To enroll as a cadet in the AFROTC program, students must enroll in academic and leadership lab courses concurrently. Leadership lab (one credit per semester) is a dynamic and integrated grouping of leadership developmental activities for prospective second lieutenants. It is a cadet-planned, organized, and executed practicum conducted under the supervision of faculty. Leadership lab also includes physical training (PT) two to three times per week.

For non-scholarship cadets, there is no service commitment during the first two years in the General Military Course (GMC), making it an excellent way for students to explore the lifestyle and career options the Air and Space Forces offer. Entry into the Professional Officer Course, or POC (third and fourth years), is selective and based on the needs of the Air Force and requires cadets to meet academic, fitness, and medical qualification requirements, complete summer field training, and sign a contract with the Air Force. POC cadets further develop leadership skills by supervising GMC cadets.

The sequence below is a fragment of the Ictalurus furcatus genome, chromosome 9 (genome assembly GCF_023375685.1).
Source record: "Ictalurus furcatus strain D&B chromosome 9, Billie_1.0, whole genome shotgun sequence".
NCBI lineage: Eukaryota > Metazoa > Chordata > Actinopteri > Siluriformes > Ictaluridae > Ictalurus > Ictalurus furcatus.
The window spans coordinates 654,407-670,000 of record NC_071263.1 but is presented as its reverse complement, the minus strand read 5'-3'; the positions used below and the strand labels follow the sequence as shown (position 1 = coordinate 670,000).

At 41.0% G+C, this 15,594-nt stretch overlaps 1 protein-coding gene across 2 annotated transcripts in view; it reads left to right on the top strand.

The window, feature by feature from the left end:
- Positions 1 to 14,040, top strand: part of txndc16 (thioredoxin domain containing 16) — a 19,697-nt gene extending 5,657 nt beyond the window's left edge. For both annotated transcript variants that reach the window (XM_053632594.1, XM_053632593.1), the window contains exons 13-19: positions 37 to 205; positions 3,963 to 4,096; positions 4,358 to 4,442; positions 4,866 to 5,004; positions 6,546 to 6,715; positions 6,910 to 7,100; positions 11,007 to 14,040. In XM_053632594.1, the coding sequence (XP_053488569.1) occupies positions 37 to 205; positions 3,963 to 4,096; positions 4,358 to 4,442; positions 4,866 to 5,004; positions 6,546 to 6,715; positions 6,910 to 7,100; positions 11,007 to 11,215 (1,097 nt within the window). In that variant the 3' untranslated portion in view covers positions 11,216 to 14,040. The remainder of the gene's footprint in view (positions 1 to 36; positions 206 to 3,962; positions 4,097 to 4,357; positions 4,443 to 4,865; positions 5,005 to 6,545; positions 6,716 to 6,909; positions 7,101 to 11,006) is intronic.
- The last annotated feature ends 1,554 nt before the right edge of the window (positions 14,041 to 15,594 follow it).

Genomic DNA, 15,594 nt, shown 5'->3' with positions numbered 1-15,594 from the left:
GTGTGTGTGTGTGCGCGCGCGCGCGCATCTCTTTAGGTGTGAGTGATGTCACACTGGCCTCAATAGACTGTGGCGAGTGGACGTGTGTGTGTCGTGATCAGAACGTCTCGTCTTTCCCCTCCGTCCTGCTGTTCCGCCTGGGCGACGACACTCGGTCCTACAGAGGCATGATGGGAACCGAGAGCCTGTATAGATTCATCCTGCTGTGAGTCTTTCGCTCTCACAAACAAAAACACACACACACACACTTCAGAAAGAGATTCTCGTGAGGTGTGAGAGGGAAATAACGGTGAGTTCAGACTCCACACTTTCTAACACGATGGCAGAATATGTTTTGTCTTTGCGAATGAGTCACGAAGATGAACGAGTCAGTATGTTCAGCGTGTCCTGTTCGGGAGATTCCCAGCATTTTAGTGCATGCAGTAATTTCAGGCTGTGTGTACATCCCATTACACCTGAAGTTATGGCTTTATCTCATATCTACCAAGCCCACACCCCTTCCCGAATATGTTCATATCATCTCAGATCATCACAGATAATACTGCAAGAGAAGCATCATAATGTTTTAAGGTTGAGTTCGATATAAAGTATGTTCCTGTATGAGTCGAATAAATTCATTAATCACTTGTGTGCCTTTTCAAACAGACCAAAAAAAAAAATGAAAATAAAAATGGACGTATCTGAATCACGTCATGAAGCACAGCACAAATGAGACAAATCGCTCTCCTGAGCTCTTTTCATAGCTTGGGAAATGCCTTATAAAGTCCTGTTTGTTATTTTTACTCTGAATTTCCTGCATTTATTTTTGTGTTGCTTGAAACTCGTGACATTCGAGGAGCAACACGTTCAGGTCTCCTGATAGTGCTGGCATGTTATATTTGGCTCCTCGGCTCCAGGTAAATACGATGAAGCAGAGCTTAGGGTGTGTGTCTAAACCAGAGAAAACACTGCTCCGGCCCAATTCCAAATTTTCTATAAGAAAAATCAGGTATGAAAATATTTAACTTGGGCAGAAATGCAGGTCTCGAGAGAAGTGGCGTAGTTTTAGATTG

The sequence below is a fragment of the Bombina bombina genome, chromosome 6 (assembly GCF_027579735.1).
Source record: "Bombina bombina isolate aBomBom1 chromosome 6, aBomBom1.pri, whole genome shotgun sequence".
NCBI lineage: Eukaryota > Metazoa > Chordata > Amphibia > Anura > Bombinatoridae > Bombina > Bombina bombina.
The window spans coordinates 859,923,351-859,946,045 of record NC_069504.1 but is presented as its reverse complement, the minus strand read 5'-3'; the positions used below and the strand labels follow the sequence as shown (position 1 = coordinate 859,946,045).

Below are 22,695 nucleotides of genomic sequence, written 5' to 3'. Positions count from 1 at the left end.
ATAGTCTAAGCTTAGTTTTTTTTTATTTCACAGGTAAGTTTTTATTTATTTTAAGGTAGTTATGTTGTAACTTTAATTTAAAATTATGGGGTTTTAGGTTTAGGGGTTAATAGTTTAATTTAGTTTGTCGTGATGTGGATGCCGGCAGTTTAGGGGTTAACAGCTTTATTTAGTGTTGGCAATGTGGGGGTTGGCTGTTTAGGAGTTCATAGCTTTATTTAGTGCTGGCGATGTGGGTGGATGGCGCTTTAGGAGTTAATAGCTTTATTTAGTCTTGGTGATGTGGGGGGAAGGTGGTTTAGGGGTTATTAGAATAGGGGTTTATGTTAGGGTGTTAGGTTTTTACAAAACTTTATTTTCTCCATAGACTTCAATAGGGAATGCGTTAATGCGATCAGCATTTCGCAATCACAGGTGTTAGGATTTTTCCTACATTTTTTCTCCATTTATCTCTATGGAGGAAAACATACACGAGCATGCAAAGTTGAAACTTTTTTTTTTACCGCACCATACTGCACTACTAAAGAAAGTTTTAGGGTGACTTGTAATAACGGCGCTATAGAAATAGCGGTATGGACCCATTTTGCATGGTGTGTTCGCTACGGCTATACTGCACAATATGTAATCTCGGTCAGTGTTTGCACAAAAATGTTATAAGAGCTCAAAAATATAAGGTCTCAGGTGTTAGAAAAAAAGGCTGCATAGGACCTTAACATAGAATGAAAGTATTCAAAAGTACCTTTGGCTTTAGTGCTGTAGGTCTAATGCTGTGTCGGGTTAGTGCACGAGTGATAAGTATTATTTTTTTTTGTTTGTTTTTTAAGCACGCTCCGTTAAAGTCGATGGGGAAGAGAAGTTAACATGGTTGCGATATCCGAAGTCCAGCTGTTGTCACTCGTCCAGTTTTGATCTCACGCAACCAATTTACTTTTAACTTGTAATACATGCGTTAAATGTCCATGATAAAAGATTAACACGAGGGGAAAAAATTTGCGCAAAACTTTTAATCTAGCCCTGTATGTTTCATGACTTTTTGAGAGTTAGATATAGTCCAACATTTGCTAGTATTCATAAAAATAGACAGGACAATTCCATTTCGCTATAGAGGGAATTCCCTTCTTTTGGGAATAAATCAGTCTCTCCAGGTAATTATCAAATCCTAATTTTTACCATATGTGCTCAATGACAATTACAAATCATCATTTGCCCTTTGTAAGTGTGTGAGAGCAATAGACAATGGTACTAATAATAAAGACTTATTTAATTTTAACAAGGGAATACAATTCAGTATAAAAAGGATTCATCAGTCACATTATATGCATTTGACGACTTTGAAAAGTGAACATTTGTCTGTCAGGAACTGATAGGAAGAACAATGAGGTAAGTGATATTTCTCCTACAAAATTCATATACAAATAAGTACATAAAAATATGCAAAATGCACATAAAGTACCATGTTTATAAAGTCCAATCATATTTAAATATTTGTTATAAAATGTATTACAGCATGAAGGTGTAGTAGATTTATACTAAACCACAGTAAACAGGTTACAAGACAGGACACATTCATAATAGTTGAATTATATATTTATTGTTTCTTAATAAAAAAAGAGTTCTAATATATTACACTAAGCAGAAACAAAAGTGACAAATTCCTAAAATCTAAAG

Air Force ROTC Scholarships (https://www.afrotc.com/scholarships/)

Cadets are eligible for competitive scholarships. Air Force ROTC offers limited scholarships to qualified freshman and sophomore cadets paying tuition and fees, $900 per year book stipend, and monthly $300 to $500 stipend, based on class year. In addition, due to the generous support of Ohio University, cadets in good-standing are eligible to receive a university-sponsored performance scholarship based on academic and fitness performance (up to the cost of a residence double room depending on funding availability). All contract cadets (GMC cadets on scholarship and all POC cadets) receive a tax-free monthly stipend of $300-$500 per month, based on class year.

Assignment (https://www.afrotc.com/life-after-rotc/)

After completing their undergraduate degree and AFROTC program requirements, cadets commission as second lieutenants and begin their careers in the Air Force or Space Force. Prior to commissioning, typically during the junior year, cadets are assigned a career field, or Air Force Special Code (AFSC), based on the needs of the Air and Space Forces, individual preference, and in some cases academic major and medical qualification. Specialties include: air operations (pilot, combat systems operator, air battle manager, remotely piloted aircraft), special warfare, space operations, nuclear and missile operations, information warfare (cyber and intelligence), combat support, and force modernization (engineering and acquisitions). There are also limited opportunities for qualified cadets to pursue medical or legal career fields, or to attend graduate school upon initial entrance to active duty.

Summer Field Training